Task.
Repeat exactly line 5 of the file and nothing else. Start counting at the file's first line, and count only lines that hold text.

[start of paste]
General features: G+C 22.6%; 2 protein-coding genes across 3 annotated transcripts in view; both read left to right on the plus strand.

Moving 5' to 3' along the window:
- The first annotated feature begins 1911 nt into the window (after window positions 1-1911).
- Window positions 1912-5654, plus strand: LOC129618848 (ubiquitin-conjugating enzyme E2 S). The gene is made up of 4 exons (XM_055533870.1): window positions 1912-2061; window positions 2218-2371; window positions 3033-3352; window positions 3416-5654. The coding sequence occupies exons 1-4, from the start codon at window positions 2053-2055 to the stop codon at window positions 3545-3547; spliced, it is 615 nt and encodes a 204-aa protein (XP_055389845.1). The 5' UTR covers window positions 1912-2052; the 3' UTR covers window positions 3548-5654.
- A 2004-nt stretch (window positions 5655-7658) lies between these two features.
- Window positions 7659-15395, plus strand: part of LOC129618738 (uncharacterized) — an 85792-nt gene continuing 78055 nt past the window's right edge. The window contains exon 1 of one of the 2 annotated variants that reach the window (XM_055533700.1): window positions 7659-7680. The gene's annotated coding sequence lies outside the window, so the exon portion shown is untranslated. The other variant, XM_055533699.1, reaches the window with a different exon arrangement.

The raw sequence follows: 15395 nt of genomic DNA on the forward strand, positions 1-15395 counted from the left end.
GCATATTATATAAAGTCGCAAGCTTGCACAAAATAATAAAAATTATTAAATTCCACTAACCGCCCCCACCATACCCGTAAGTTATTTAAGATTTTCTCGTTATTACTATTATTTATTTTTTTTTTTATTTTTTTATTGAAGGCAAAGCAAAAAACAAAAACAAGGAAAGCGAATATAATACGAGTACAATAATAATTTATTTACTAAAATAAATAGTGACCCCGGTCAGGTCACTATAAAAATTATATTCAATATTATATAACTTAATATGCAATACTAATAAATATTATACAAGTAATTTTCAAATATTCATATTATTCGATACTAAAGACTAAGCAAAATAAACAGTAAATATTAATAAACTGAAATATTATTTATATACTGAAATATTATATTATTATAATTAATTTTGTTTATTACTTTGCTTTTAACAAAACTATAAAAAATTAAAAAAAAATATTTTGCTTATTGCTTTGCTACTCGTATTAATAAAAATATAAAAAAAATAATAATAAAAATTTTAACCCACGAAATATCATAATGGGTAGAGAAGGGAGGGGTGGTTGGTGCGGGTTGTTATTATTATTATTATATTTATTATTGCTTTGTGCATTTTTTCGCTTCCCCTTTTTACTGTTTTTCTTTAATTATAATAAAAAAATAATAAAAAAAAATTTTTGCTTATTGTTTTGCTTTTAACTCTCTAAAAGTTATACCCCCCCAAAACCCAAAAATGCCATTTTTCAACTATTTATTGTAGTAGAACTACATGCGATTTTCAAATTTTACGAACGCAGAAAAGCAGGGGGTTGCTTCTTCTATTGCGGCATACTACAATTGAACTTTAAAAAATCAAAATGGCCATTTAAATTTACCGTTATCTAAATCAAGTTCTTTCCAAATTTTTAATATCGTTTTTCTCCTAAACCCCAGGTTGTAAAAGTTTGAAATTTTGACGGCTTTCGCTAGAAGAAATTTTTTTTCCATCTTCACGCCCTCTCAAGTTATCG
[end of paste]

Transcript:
- A 2004-nt stretch (window positions 5655-7658) lies between these two features.